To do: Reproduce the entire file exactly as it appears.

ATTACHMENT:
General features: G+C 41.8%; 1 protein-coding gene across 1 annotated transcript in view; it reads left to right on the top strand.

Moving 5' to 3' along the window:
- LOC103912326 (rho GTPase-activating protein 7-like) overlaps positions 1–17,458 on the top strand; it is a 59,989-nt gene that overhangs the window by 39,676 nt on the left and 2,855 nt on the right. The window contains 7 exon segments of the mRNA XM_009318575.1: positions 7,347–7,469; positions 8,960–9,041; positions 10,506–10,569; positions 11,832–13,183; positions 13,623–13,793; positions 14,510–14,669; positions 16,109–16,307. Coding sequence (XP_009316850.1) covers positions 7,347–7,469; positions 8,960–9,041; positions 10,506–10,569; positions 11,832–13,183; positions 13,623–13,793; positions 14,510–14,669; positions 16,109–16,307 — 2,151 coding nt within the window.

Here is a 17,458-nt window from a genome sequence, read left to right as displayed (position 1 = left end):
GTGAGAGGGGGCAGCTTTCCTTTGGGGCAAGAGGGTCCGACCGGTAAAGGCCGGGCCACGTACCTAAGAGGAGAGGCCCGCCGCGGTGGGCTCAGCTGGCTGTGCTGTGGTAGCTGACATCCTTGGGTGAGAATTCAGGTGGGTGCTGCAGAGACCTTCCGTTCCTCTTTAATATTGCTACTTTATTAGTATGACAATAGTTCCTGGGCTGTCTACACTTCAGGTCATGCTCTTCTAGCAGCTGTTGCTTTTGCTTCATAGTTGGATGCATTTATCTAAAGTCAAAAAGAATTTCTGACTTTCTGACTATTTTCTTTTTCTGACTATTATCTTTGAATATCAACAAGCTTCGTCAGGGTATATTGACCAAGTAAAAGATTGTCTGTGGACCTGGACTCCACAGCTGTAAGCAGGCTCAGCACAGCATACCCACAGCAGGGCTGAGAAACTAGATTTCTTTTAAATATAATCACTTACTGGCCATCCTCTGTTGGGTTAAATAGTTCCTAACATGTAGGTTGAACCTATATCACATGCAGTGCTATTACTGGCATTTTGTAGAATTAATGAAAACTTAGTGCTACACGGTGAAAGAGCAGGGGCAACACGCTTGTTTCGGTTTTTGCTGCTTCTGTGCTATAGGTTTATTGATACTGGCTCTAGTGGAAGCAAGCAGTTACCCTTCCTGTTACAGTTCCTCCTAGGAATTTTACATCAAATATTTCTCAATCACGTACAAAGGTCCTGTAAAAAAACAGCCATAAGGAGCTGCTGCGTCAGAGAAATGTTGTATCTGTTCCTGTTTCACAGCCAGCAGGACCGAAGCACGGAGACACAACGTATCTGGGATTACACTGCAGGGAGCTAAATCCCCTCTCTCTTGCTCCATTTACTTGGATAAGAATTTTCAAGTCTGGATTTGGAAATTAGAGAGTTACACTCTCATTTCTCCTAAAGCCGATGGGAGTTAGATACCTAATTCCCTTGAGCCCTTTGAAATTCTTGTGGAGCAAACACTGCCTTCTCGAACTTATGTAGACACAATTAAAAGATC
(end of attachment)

General features: G+C 41.8%; 1 protein-coding gene across 1 annotated transcript in view; it reads left to right on the top strand.

Moving 5' to 3' along the window:
- LOC103912326 (rho GTPase-activating protein 7-like) overlaps positions 1–17,458 on the top strand; it is a 59,989-nt gene that overhangs the window by 39,676 nt on the left and 2,855 nt on the right. The window contains 7 exon segments of the mRNA XM_009318575.1: positions 7,347–7,469; positions 8,960–9,041; positions 10,506–10,569; positions 11,832–13,183; positions 13,623–13,793; positions 14,510–14,669; positions 16,109–16,307. Coding sequence (XP_009316850.1) covers positions 7,347–7,469; positions 8,960–9,041; positions 10,506–10,569; positions 11,832–13,183; positions 13,623–13,793; positions 14,510–14,669; positions 16,109–16,307 — 2,151 coding nt within the window.

Here is a 17,458-nt window from a genome sequence, read left to right as displayed (position 1 = left end):
GTGAGAGGGGGCAGCTTTCCTTTGGGGCAAGAGGGTCCGACCGGTAAAGGCCGGGCCACGTACCTAAGAGGAGAGGCCCGCCGCGGTGGGCTCAGCTGGCTGTGCTGTGGTAGCTGACATCCTTGGGTGAGAATTCAGGTGGGTGCTGCAGAGACCTTCCGTTCCTCTTTAATATTGCTACTTTATTAGTATGACAATAGTTCCTGGGCTGTCTACACTTCAGGTCATGCTCTTCTAGCAGCTGTTGCTTTTGCTTCATAGTTGGATGCATTTATCTAAAGTCAAAAAGAATTTCTGACTTTCTGACTATTTTCTTTTTCTGACTATTATCTTTGAATATCAACAAGCTTCGTCAGGGTATATTGACCAAGTAAAAGATTGTCTGTGGACCTGGACTCCACAGCTGTAAGCAGGCTCAGCACAGCATACCCACAGCAGGGCTGAGAAACTAGATTTCTTTTAAATATAATCACTTACTGGCCATCCTCTGTTGGGTTAAATAGTTCCTAACATGTAGGTTGAACCTATATCACATGCAGTGCTATTACTGGCATTTTGTAGAATTAATGAAAACTTAGTGCTACACGGTGAAAGAGCAGGGGCAACACGCTTGTTTCGGTTTTTGCTGCTTCTGTGCTATAGGTTTATTGATACTGGCTCTAGTGGAAGCAAGCAGTTACCCTTCCTGTTACAGTTCCTCCTAGGAATTTTACATCAAATATTTCTCAATCACGTACAAAGGTCCTGTAAAAAAACAGCCATAAGGAGCTGCTGCGTCAGAGAAATGTTGTATCTGTTCCTGTTTCACAGCCAGCAGGACCGAAGCACGGAGACACAACGTATCTGGGATTACACTGCAGGGAGCTAAATCCCCTCTCTCTTGCTCCATTTACTTGGATAAGAATTTTCAAGTCTGGATTTGGAAATTAGAGAGTTACACTCTCATTTCTCCTAAAGCCGATGGGAGTTAGATACCTAATTCCCTTGAGCCCTTTGAAATTCTTGTGGAGCAAACACTGCCTTCTCGAACTTATGTAGACACAATTAAAAGATC